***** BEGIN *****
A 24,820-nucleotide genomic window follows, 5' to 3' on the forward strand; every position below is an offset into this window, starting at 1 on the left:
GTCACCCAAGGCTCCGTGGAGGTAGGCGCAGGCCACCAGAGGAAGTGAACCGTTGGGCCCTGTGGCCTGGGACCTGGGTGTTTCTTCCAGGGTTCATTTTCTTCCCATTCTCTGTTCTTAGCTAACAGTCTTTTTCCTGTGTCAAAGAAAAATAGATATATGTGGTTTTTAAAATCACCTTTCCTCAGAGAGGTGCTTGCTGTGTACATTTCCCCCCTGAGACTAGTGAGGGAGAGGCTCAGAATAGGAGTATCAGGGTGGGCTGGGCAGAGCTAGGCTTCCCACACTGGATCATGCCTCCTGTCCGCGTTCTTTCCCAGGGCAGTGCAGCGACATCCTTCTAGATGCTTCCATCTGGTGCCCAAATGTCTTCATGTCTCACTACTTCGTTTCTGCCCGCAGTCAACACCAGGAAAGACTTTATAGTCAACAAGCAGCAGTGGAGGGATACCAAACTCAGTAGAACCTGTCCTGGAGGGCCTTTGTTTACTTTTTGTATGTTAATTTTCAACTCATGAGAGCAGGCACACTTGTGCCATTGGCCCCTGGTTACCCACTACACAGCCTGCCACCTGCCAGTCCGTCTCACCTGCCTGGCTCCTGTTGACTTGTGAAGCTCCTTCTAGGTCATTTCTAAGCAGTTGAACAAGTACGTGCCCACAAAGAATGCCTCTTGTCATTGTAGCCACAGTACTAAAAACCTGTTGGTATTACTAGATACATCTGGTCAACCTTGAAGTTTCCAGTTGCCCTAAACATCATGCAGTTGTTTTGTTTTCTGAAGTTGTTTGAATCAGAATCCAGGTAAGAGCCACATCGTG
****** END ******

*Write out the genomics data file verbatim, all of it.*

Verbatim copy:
A 24,820-nucleotide genomic window follows, 5' to 3' on the forward strand; every position below is an offset into this window, starting at 1 on the left:
GTCACCCAAGGCTCCGTGGAGGTAGGCGCAGGCCACCAGAGGAAGTGAACCGTTGGGCCCTGTGGCCTGGGACCTGGGTGTTTCTTCCAGGGTTCATTTTCTTCCCATTCTCTGTTCTTAGCTAACAGTCTTTTTCCTGTGTCAAAGAAAAATAGATATATGTGGTTTTTAAAATCACCTTTCCTCAGAGAGGTGCTTGCTGTGTACATTTCCCCCCTGAGACTAGTGAGGGAGAGGCTCAGAATAGGAGTATCAGGGTGGGCTGGGCAGAGCTAGGCTTCCCACACTGGATCATGCCTCCTGTCCGCGTTCTTTCCCAGGGCAGTGCAGCGACATCCTTCTAGATGCTTCCATCTGGTGCCCAAATGTCTTCATGTCTCACTACTTCGTTTCTGCCCGCAGTCAACACCAGGAAAGACTTTATAGTCAACAAGCAGCAGTGGAGGGATACCAAACTCAGTAGAACCTGTCCTGGAGGGCCTTTGTTTACTTTTTGTATGTTAATTTTCAACTCATGAGAGCAGGCACACTTGTGCCATTGGCCCCTGGTTACCCACTACACAGCCTGCCACCTGCCAGTCCGTCTCACCTGCCTGGCTCCTGTTGACTTGTGAAGCTCCTTCTAGGTCATTTCTAAGCAGTTGAACAAGTACGTGCCCACAAAGAATGCCTCTTGTCATTGTAGCCACAGTACTAAAAACCTGTTGGTATTACTAGATACATCTGGTCAACCTTGAAGTTTCCAGTTGCCCTAAACATCATGCAGTTGTTTTGTTTTCTGAAGTTGTTTGAATCAGAATCCAGGTAAGAGCCACATCGTG